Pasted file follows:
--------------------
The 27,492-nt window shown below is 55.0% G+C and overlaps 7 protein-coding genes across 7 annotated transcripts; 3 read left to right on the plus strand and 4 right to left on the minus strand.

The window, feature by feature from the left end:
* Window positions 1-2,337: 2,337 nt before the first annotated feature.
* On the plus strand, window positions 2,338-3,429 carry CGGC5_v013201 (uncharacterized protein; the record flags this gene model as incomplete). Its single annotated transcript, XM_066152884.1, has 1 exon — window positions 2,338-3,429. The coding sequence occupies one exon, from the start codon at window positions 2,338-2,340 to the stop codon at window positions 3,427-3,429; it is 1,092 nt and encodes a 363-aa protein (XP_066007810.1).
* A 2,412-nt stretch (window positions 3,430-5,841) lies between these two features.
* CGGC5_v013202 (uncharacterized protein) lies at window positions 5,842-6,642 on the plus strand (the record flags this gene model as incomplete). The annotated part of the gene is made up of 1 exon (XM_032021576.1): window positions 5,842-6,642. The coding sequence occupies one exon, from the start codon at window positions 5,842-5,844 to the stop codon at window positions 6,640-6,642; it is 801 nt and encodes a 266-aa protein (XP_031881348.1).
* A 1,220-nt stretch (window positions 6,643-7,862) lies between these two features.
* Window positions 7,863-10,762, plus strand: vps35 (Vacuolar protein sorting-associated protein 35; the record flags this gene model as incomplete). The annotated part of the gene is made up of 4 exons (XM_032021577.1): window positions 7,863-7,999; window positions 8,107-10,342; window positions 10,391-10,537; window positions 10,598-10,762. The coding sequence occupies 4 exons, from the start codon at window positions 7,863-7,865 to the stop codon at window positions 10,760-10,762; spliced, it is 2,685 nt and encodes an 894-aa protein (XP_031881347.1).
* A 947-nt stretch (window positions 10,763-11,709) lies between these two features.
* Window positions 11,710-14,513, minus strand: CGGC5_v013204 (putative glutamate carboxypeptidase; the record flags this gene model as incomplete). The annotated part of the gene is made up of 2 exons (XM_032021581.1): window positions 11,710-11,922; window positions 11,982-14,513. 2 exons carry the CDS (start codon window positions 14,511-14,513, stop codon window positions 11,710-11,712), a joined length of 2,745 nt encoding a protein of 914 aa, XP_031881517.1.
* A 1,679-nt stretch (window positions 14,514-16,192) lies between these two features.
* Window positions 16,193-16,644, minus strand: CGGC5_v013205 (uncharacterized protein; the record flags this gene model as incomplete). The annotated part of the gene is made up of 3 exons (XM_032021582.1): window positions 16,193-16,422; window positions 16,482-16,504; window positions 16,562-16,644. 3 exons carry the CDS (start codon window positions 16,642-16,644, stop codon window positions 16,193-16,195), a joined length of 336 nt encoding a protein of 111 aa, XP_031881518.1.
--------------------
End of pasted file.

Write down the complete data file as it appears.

The 27,492-nt window shown below is 55.0% G+C and overlaps 7 protein-coding genes across 7 annotated transcripts; 3 read left to right on the plus strand and 4 right to left on the minus strand.

The window, feature by feature from the left end:
* Window positions 1-2,337: 2,337 nt before the first annotated feature.
* On the plus strand, window positions 2,338-3,429 carry CGGC5_v013201 (uncharacterized protein; the record flags this gene model as incomplete). Its single annotated transcript, XM_066152884.1, has 1 exon — window positions 2,338-3,429. The coding sequence occupies one exon, from the start codon at window positions 2,338-2,340 to the stop codon at window positions 3,427-3,429; it is 1,092 nt and encodes a 363-aa protein (XP_066007810.1).
* A 2,412-nt stretch (window positions 3,430-5,841) lies between these two features.
* CGGC5_v013202 (uncharacterized protein) lies at window positions 5,842-6,642 on the plus strand (the record flags this gene model as incomplete). The annotated part of the gene is made up of 1 exon (XM_032021576.1): window positions 5,842-6,642. The coding sequence occupies one exon, from the start codon at window positions 5,842-5,844 to the stop codon at window positions 6,640-6,642; it is 801 nt and encodes a 266-aa protein (XP_031881348.1).
* A 1,220-nt stretch (window positions 6,643-7,862) lies between these two features.
* Window positions 7,863-10,762, plus strand: vps35 (Vacuolar protein sorting-associated protein 35; the record flags this gene model as incomplete). The annotated part of the gene is made up of 4 exons (XM_032021577.1): window positions 7,863-7,999; window positions 8,107-10,342; window positions 10,391-10,537; window positions 10,598-10,762. The coding sequence occupies 4 exons, from the start codon at window positions 7,863-7,865 to the stop codon at window positions 10,760-10,762; spliced, it is 2,685 nt and encodes an 894-aa protein (XP_031881347.1).
* A 947-nt stretch (window positions 10,763-11,709) lies between these two features.
* Window positions 11,710-14,513, minus strand: CGGC5_v013204 (putative glutamate carboxypeptidase; the record flags this gene model as incomplete). The annotated part of the gene is made up of 2 exons (XM_032021581.1): window positions 11,710-11,922; window positions 11,982-14,513. 2 exons carry the CDS (start codon window positions 14,511-14,513, stop codon window positions 11,710-11,712), a joined length of 2,745 nt encoding a protein of 914 aa, XP_031881517.1.
* A 1,679-nt stretch (window positions 14,514-16,192) lies between these two features.
* Window positions 16,193-16,644, minus strand: CGGC5_v013205 (uncharacterized protein; the record flags this gene model as incomplete). The annotated part of the gene is made up of 3 exons (XM_032021582.1): window positions 16,193-16,422; window positions 16,482-16,504; window positions 16,562-16,644. 3 exons carry the CDS (start codon window positions 16,642-16,644, stop codon window positions 16,193-16,195), a joined length of 336 nt encoding a protein of 111 aa, XP_031881518.1.